Feed overload is real
The week before last, Katie shared with me that article from last month, Who killed Google Reader? I’d read it before so I didn’t bother clicking through again, but we did end up chatting about RSS a bit1.
Katie “abandoned feeds a few years ago” because they were “regularly ending up with 200+ unread items that felt overwhelming”.
Conversely: I think that dropping your feed reader because there’s too much to read is… solving the wrong problem.
Dave Rupert last week wrote about his feed reader’s “unread” count having grown to a mammoth 2,000+ items, and his plan to reduce that.
I think that he, like Katie, might be looking at his reader in a different way than I do mine.
RSS is not email!
I’ve been in the position that Katie and David describe: of feeling overwhelmed by the sheer volume of unread items. And I know others have, too. So let me share something I’ve learned sooner:
There’s nothing special about reaching Inbox Zero in your feed reader.
It’s not noble nor enlightened to get to the bottom of your “unread” list.
Your 👏 feed 👏 reader 👏 is 👏 not 👏 an 👏 email 👏 client. 👏
The idea of Inbox Zero as applied to your email inbox is about productivity. Any message in your email might be something that requires urgent action, and you won’t know until you filter through and categorise .
But your RSS reader doesn’t (shouldn’t?) be there to add to your to-do list. Your RSS reader is a list of things you might like to read. In an ideal world, reaching “RSS Zero” would mean that you’ve seen everything on the Internet that you might enjoy. That’s not enlightened; that’s sad!
Use RSS for joy
My RSS reader is a place of joy, never of stress. I’ve tried to boil down the principles that makes it so, and here they are:
Zero is not the target.
The numbers are to inspire about how much there is “out there” for you, not to enumerate how much work need have to do.
Group your feeds by importance.
Your feed reader probably lets you group (folder, tag…) your feeds, so you can easily check-in on what you care about and leave other feeds for a rainy day.2 This is good.
Don’t read every article.
Your feed reader gives you the convenience of keeping content in one place, but you’re not obligated to read every single one. If something doesn’t interest you, mark it as read and move on. No judgement.
Keep things for later.
Something you want to read, but not now? Find a way to “save for later” to get it out of your main feed so you. Don’t have to scroll past it every day! Star it or tag it3 or push it to your link-saving or note-taking app. I use a link shortener which then feeds back into my feed reader into a “for later” group!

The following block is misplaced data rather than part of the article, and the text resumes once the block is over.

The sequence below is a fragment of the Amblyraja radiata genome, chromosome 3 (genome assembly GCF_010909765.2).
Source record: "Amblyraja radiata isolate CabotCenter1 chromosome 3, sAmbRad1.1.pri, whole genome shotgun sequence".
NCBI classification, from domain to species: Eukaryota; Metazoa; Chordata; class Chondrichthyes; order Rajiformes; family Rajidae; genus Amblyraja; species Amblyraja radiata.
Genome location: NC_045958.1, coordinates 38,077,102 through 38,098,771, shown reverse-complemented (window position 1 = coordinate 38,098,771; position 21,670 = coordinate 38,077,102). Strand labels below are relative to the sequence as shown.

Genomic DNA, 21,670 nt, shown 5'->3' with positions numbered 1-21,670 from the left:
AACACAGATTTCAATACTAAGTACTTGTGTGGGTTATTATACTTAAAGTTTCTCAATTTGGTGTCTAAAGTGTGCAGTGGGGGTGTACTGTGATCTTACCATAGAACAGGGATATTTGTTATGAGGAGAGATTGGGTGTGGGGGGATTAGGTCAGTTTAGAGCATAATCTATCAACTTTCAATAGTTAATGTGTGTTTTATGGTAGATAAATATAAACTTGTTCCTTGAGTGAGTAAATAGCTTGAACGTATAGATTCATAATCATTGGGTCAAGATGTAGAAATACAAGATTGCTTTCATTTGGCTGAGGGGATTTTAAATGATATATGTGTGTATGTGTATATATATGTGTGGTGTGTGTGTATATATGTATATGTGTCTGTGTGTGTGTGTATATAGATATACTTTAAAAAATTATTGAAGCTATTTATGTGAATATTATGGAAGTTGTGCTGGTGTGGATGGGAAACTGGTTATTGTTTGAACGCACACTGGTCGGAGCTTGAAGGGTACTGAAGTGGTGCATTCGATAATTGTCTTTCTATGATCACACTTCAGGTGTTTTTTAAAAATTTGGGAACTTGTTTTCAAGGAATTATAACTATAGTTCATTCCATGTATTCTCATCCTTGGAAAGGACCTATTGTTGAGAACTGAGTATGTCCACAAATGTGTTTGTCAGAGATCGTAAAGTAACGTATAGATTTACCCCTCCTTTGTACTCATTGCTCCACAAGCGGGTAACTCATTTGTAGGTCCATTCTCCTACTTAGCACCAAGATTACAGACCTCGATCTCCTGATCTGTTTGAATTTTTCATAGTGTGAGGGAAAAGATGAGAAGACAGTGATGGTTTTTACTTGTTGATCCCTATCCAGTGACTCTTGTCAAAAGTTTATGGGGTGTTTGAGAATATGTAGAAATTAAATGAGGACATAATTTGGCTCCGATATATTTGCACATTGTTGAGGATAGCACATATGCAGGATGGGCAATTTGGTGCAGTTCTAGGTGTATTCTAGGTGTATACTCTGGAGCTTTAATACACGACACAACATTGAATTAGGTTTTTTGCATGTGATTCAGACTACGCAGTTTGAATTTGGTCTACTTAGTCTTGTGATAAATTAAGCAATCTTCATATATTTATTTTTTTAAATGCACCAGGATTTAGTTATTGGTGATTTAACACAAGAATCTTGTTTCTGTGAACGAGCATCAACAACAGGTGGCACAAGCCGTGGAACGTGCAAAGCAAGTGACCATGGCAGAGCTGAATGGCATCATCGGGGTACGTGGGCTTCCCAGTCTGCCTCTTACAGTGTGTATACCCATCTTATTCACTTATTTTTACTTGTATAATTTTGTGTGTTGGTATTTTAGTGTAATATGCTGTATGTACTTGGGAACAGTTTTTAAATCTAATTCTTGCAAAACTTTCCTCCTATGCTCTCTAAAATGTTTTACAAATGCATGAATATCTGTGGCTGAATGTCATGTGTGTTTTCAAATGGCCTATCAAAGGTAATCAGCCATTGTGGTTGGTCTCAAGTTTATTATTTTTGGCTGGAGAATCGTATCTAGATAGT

Let topical content expire.
Have topical/time-dependent feeds (general news media, some social media etc.)? Have reader “purge” unread articles after a time. I have my subscription to BBC News headlines expire after 5 days: if I’ve taken that long to read a headline, it might as well disappear.4
Use your feed reader deliberately.
You don’t need popup notifications (a new article’s probably already up to an hour stale by the time it hits your reader). We’re all already slaves to notifications! Visit your reader when it suits you. I start and end every day in mine; most days I hit it again a couple of other times. I don’t need a notification: there’s always new content. The reader keeps track of what I’ve not looked at.
It’s not just about text.
Don’t limit your feed reader to just text. Podcasts are nothing more than RSS feeds with attached audio files; you can keep track in your reader if you like. Most video platforms let you subscribe to a feed of new videos on a channel or playlist basis, so you can e.g. get notified about YouTube channel updates without having to fight with The Algorithm. Features like XPath Scraping in FreshRSS let you subscribe to services that don’t even have feeds: to watch the listings of dogs on local shelter websites when you’re looking to adopt, for example.
Do your reading in your reader.
Your reader respects your preferences: colour scheme, font size, article ordering, etc. It doesn’t nag you with newsletter signup popups, cookie notices, or ads. Make the most of that. Some RSS feeds try to disincentivise this by providing only summary content, but a good feed reader can work around this for you, fetching actual content in the background.5
Use offline time to catch up on your reading.
Some of the best readers support offline mode. I find this fantastic when I’m on an aeroplane, because I can catch up on all of the interesting articles I’d not had time to yet while grounded, and my reading will get synchronised when I touch down and disable flight mode.
Make your reader work for you.
A feed reader is a tool that works for you. If it’s causing you pain, switch to a different tool6, or reconfigure the one you’ve got. And if the way you find joy from RSS is different from me, that’s fine: this is a personal tool, and we don’t have to have the same answer.
And if you’d like to put those tips in your RSS reader to digest later or at your own pace, you can: here’s an RSS feed containing (only) these RSS tips!